South Africa:
In South Africa, as in the United Kingdom, if a company is acquired by purchasing the shares of that company there is no change in the identity of the employer and consequently no change in the employees’ contracts of employment. However, should a company be acquired by way of an asset purchase then such purchase will be subject to Section 197 of the Labour Relations Act, 1995 (“the LRA”) which governs transfers of contracts of employment on the sale of a business. Section 197 provides that if the whole or a part of a business is transferred as a going concern to a purchaser then the purchaser is automatically substituted in the place of the old employer (the seller) in respect of all contracts of employment in existence immediately prior to the date of the transfer. This means that anything done before the transfer by or in relation to the old employer is considered to have been done by the new employer (the purchaser), although the old and new employer are jointly and severally liable in respect of any claim concerning any term or condition of employment that arose prior to the transfer (although liability for any criminal actions will remain with the entity responsible for such actions).
The new employer will comply with section 197 if it employs the transferred employees on terms and conditions that are “on the whole not less favourable to the employees” than those on which they were employed by the old employer. However, if the employees’ conditions of employment are determined by a collective agreement then the new employer is required to honour such an agreement and not entitled to offer terms that are “on the whole not less favourable”. Should the old and/or the new employer wish to alter the terms and conditions of employment of certain employees they may do so by entering into an agreement with the affected employees.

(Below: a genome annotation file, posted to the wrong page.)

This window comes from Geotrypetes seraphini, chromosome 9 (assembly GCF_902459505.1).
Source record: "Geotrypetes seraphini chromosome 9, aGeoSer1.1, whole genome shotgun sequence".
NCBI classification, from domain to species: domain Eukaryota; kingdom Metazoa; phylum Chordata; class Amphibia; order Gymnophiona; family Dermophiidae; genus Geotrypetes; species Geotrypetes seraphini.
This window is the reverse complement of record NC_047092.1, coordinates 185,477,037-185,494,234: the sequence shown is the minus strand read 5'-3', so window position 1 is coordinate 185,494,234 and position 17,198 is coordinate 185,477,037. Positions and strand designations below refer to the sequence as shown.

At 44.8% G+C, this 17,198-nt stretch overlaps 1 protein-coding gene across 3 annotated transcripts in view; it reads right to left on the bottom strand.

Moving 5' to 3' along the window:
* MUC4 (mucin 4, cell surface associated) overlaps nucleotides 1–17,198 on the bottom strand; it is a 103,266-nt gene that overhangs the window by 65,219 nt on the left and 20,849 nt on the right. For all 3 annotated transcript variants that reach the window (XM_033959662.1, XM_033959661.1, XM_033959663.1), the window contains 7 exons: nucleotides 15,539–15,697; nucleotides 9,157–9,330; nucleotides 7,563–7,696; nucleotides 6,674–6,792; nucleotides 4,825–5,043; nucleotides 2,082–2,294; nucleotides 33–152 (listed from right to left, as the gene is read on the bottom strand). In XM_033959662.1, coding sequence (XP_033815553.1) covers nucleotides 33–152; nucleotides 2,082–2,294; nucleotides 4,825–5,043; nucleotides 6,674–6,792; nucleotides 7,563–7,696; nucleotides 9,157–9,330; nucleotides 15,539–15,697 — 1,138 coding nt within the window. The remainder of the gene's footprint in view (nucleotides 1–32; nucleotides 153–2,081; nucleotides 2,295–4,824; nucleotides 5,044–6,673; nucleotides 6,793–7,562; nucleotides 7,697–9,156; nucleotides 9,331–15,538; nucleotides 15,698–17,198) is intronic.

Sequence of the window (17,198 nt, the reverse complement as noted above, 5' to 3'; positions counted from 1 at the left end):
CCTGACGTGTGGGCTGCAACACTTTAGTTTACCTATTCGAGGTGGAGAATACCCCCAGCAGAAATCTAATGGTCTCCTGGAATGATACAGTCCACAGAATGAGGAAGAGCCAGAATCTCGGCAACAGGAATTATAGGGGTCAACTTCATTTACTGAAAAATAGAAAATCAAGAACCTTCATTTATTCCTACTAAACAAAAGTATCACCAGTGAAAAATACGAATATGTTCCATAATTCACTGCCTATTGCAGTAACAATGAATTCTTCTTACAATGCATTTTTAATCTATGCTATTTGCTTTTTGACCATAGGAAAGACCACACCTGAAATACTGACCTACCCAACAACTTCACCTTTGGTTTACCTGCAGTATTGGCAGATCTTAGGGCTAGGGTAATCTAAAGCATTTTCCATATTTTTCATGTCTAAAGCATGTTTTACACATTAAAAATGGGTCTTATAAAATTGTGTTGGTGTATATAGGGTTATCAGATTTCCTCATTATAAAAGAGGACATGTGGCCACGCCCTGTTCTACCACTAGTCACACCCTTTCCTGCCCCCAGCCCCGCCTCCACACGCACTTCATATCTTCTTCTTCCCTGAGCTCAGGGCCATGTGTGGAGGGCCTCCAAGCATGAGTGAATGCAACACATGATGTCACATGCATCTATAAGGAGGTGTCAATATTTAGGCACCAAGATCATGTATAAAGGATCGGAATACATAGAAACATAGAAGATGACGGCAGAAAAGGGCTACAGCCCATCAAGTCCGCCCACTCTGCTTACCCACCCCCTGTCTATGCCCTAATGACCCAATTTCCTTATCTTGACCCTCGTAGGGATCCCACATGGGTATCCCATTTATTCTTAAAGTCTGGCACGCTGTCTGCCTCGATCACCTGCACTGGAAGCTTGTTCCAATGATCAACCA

Where the new employer employs the transferring employees on terms and conditions that are less favourable and an employee resigns as a result thereof, such a resignation will be regarded as an unfair dismissal by the new employer.

Section 197 also requires the old employer to conclude a written agreement with the new employer setting out the amounts and which employer (the old or the new) will be liable for accrued leave pay, severance pay that would have been payable to the transferred employees in the event of a dismissal by reason of operational requirements and any other payments that have accrued to the transferred employees but have not yet been paid by the old employer.
Conclusion:
Regardless of whether the entity to be purchased is carried on in South Africa or the United Kingdom and regardless of whether the transaction is carried out by means of an asset or a share purchase, purchasers will take over the rights, obligations and liabilities of the seller in regard to their employees. While there are certain differences that exist in both South Africa and the United Kingdom between asset and share purchases, whatever route a purchaser decides to take it will require adequate warranties and indemnities in the purchase agreement as well as a comprehensive due diligence in order to highlight any onerous liabilities that the selling company may possess.